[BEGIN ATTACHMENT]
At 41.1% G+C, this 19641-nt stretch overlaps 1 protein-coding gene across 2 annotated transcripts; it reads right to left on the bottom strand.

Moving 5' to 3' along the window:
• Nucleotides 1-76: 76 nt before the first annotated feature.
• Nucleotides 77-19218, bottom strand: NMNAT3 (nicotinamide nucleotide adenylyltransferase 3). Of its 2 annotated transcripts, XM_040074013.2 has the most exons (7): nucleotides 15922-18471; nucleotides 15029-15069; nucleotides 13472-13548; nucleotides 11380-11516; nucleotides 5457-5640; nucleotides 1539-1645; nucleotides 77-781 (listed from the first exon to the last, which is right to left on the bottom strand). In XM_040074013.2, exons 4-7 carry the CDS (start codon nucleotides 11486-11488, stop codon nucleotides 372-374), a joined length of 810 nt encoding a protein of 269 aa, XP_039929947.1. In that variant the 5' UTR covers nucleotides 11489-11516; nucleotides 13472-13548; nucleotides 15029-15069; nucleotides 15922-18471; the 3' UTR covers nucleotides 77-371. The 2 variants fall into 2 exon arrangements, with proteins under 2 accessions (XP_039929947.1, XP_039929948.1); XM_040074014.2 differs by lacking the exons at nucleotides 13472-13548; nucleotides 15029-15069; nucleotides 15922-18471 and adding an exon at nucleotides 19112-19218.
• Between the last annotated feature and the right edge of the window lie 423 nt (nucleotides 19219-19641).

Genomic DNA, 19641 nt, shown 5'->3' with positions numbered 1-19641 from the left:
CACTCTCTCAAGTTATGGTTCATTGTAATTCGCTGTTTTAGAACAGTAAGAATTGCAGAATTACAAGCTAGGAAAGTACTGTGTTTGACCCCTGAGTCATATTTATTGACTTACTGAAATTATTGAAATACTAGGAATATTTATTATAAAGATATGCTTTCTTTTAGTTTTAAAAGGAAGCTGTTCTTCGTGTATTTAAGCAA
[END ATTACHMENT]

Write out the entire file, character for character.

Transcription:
At 41.1% G+C, this 19641-nt stretch overlaps 1 protein-coding gene across 2 annotated transcripts; it reads right to left on the bottom strand.

Moving 5' to 3' along the window:
• Nucleotides 1-76: 76 nt before the first annotated feature.
• Nucleotides 77-19218, bottom strand: NMNAT3 (nicotinamide nucleotide adenylyltransferase 3). Of its 2 annotated transcripts, XM_040074013.2 has the most exons (7): nucleotides 15922-18471; nucleotides 15029-15069; nucleotides 13472-13548; nucleotides 11380-11516; nucleotides 5457-5640; nucleotides 1539-1645; nucleotides 77-781 (listed from the first exon to the last, which is right to left on the bottom strand). In XM_040074013.2, exons 4-7 carry the CDS (start codon nucleotides 11486-11488, stop codon nucleotides 372-374), a joined length of 810 nt encoding a protein of 269 aa, XP_039929947.1. In that variant the 5' UTR covers nucleotides 11489-11516; nucleotides 13472-13548; nucleotides 15029-15069; nucleotides 15922-18471; the 3' UTR covers nucleotides 77-371. The 2 variants fall into 2 exon arrangements, with proteins under 2 accessions (XP_039929947.1, XP_039929948.1); XM_040074014.2 differs by lacking the exons at nucleotides 13472-13548; nucleotides 15029-15069; nucleotides 15922-18471 and adding an exon at nucleotides 19112-19218.
• Between the last annotated feature and the right edge of the window lie 423 nt (nucleotides 19219-19641).

Genomic DNA, 19641 nt, shown 5'->3' with positions numbered 1-19641 from the left:
CACTCTCTCAAGTTATGGTTCATTGTAATTCGCTGTTTTAGAACAGTAAGAATTGCAGAATTACAAGCTAGGAAAGTACTGTGTTTGACCCCTGAGTCATATTTATTGACTTACTGAAATTATTGAAATACTAGGAATATTTATTATAAAGATATGCTTTCTTTTAGTTTTAAAAGGAAGCTGTTCTTCGTGTATTTAAGCAA